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Father Of The Delta Blues: The Complete 1965 Sessions
Son House
Father Of The Delta Blues: The Complete 1965 Sessions
Genres: Blues, Pop, R&B
  •  Track Listings (9) - Disc #1
  •  Track Listings (12) - Disc #2

According to legend, it was Son House's blistering bottleneck guitar that prompted Robert Johnson to pick up a six string. House's potent early recordings from 1930 and 1941 to 1942 showcased his raw, emotionally powerful ...  more »


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All Artists: Son House
Title: Father Of The Delta Blues: The Complete 1965 Sessions
Members Wishing: 7
Total Copies: 0
Label: Sony
Original Release Date: 1/1/1965
Re-Release Date: 6/30/1992
Genres: Blues, Pop, R&B
Styles: Delta Blues, Traditional Blues, Acoustic Blues, Slide Guitar, Soul
Number of Discs: 2
SwapaCD Credits: 2
UPCs: 074644886726, 0074644886726, 074644886740, 074644886726

According to legend, it was Son House's blistering bottleneck guitar that prompted Robert Johnson to pick up a six string. House's potent early recordings from 1930 and 1941 to 1942 showcased his raw, emotionally powerful style, but never received the acclaim of Johnson's. When he was rediscovered during the '60s blues revivalist movement, House's voice still possessed wall-shaking intensity and his idiosyncratic slide guitar still had bite. These 21 recordings (including five alternate takes) offer superior fidelity and significant room for House to stretch out. The first disc features his classic "Preachin' Blues," a stirring a capella "Grinning in Your Face," and a nine-minute "Levee Camp Moan," with Canned Heat's Al Wilson on harp. Disc two (outtakes and alternates) includes an odd homage to President Kennedy and a riveting version of the spiritual "Motherless Children." --Marc Greilsamer

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CD Reviews

Desert Island CD of the first rank!
Campbell Roark | from under the floorboards and through the woods.. | 02/09/2005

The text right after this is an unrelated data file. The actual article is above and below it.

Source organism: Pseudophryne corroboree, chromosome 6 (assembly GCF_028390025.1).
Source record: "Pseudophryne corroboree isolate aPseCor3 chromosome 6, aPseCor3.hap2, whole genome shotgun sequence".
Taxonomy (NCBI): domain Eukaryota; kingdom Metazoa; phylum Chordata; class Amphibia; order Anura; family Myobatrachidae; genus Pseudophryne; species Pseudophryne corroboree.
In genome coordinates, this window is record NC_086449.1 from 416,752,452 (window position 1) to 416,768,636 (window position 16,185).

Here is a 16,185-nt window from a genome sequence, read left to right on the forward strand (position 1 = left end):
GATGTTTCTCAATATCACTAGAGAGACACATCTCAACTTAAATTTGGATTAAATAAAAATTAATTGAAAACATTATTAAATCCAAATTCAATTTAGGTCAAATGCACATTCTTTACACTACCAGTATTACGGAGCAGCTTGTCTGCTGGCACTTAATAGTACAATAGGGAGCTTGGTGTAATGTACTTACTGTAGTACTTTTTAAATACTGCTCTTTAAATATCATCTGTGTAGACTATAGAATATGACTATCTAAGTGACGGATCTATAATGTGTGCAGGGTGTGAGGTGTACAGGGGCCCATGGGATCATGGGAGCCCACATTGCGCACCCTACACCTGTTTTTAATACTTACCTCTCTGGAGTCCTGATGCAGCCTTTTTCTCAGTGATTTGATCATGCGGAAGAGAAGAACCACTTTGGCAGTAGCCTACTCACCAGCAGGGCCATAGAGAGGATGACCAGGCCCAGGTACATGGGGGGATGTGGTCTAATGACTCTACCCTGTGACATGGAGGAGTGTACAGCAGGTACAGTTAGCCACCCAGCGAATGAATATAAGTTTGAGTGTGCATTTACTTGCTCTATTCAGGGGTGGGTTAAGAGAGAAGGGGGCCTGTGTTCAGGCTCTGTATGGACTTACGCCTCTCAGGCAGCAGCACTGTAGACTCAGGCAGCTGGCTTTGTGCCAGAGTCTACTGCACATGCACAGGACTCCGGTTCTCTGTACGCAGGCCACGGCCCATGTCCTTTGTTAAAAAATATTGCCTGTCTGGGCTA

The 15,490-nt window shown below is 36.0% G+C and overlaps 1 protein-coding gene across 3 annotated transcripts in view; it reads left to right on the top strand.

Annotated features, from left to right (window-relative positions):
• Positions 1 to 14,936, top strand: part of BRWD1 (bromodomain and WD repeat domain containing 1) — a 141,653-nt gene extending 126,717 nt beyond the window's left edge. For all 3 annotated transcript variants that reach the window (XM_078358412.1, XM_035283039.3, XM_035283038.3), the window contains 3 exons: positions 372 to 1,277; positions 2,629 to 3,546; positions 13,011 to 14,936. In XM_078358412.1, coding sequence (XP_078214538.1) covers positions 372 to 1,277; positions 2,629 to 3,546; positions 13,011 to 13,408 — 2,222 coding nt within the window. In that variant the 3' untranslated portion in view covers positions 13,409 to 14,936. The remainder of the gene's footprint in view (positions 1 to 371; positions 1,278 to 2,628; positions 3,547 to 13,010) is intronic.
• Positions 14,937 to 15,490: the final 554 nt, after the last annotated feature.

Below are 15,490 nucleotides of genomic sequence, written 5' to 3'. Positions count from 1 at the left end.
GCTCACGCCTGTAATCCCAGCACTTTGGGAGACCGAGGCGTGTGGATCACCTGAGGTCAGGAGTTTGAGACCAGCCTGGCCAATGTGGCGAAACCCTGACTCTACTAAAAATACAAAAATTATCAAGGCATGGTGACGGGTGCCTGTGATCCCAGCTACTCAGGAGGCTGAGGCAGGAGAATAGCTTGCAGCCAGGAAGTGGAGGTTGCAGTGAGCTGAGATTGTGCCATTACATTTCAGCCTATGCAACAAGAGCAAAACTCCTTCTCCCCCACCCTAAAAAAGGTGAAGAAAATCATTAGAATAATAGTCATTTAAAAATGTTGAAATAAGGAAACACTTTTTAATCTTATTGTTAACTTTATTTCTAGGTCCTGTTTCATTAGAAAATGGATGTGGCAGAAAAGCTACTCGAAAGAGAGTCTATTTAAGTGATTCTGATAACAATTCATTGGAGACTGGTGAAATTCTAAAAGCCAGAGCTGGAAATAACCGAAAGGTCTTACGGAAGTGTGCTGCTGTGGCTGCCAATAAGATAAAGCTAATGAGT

(5 out of 5 stars)

"The Blues- either you get it or you don't. If you're one of the ones who does and you don't have this, then you need to stop whatever you're doing and get this. NOW. It's just that damn good. It's just that damn great! This is one of the CDs that gets me through the high times, the low times and all time in-between.

For me it ultimately comes down to two guys: Skip James and Son House. The two embody the differing poles of early blues aesthetic: James' eerie falsetto keen, odd/moribund lyrics (I'd rather be the Devil) minor key-tuned guitar and intricate finger work, under-stated and introspective; then you got House's deep and (utterly masculine) hollerin' vocals, his combative slide work on his National Steel resonator, his frenetic performances- visceral.

Both men had a deeply spiritual bent.

Now then, there are purists and then there are PURISTS. Some reviewers may say that the later Son House (these studio recordings) is lacking the ferocity and skill and power/delivery of his earlier self (the Lomax Library of Congress recordings and the Paramount recordings from the 30's). They may be right but I don't think so. I'm not knocking his earlier recordings- I swear by everything the man did. It's a tradeoff, basically- sound quality vs. intensity is one way of putting it, though, again I disagree: I think the man was just as gigantic on these two CDs as he was back in the day... And you can tell that his soul, his voice, his anima, had been tempered by the passing years. His intensity seems focused and buttressed to me, not worn out. He sounds like the most alive man I have ever heard.